Creepy or hilarious? The recently unveiled Amazon Astro Robot is apparently designed to watch everything you do, using facial recognition on your family members to learn their habits and do its tasks.
Codenamed “Astro” and “Sentry” internally, this Amazon robot is designed to patrol your home and identify the people it meets, so that it can raise the alarm. It’s designed to integrate with Ring cameras and Alexa Guard.
“Vesta slowly and intelligently patrols the home when unfamiliar person are around, moving from scan point to scan point (the best location and pose in any given space to look around) looking and listening for unusual activity,” says a leaked internal document obtained by Vice.
The robot can be made to patrol the house even when the owners are home or left as an extra security measure, capable of recording what’s happening there and sending the video feed to the user’s phone via a companion app.
The funny part is that this robot just doesn’t work yet, so you might breathe easy since right now we don’t have an iRobot scenario coming our way – or until Amazon fixes the bugs.
According to the internal development documents and video recordings of Amazon meetings for the design of this robot gathered by Vice, the Astro robot has some major bugs.
The biggest one? It tends to yeet itself off stairs, so buyers who reside in places with multiple floors might take that into consideration.
“Astro is terrible and will almost certainly throw itself down a flight of stairs if presented the opportunity. The person detection is unreliable at best, making the in-home security proposition laughable,” said one Astro developer anonymously to Vice.
The developers who talked to the outlet also said that “the device feels fragile for something with an absurd cost”, adding that components tend to break off and the robot itself can get stuck in various positions.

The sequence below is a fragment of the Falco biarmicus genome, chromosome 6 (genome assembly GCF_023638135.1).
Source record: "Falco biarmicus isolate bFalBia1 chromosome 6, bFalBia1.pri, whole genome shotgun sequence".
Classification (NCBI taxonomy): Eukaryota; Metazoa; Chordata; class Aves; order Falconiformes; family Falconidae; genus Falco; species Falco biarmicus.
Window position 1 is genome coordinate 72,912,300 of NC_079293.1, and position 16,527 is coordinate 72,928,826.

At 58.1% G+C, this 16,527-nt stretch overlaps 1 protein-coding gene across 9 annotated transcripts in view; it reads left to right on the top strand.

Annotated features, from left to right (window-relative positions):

Most other sources also damn the device saying that it not only is a privacy nightmare, the facial features recognition doesn’t work properly, so the Astro Robot just keeps following people around thinking they’re strangers.
Amazon has posted a blog assuring people of the “fairness” of this feature and taken steps to deny the claims made in the Vice report.
“We set a high bar for equity when it came to designing visual ID. To clear that bar, our scientists and engineers built and refined our visual ID models using millions of images — collected in studies with participants’ consent — explicitly representing a diversity of gender, ethnicity, skin tone, age, ability, and other factors. We then set performance targets to ensure the visual ID feature performed well across groups.
In addition to consulting with several Amazon Scholars who specialize in computer vision, we also consulted with an external expert in algorithmic bias, Ayanna Howard, dean of the Ohio State University College of Engineering, to review the steps we took to enhance the fairness of the feature,” Amazon writes on their blog.
To The Verge, they directly refuted the claims made by the developers.
“These characterizations of Astro’s performance, mast, and safety systems are simply inaccurate. Astro went through rigorous testing on both quality and safety, including tens of thousands of hours of testing with beta participants. This includes comprehensive testing on Astro’s advanced safety system, which is designed to avoid objects, detect stairs, and stop the device where and when necessary,” stated Amazon.
If that’s true and the device works exactly as intended, we’re moving this “Alexa on wheels” robot back to the CREEPY category.
However, since at least 97% of US airports are expected to implement facial recognition technology by 2023 and almost seven out of ten people trust this technology to make society safer, we might be alone in our distrust. You can see here even more facial recognition statistics.
What about you, would you want something like this following you around in your home?
The Amazon Astro costs $999 and is a Day 1 Edition product you have to request an invite in order to buy it.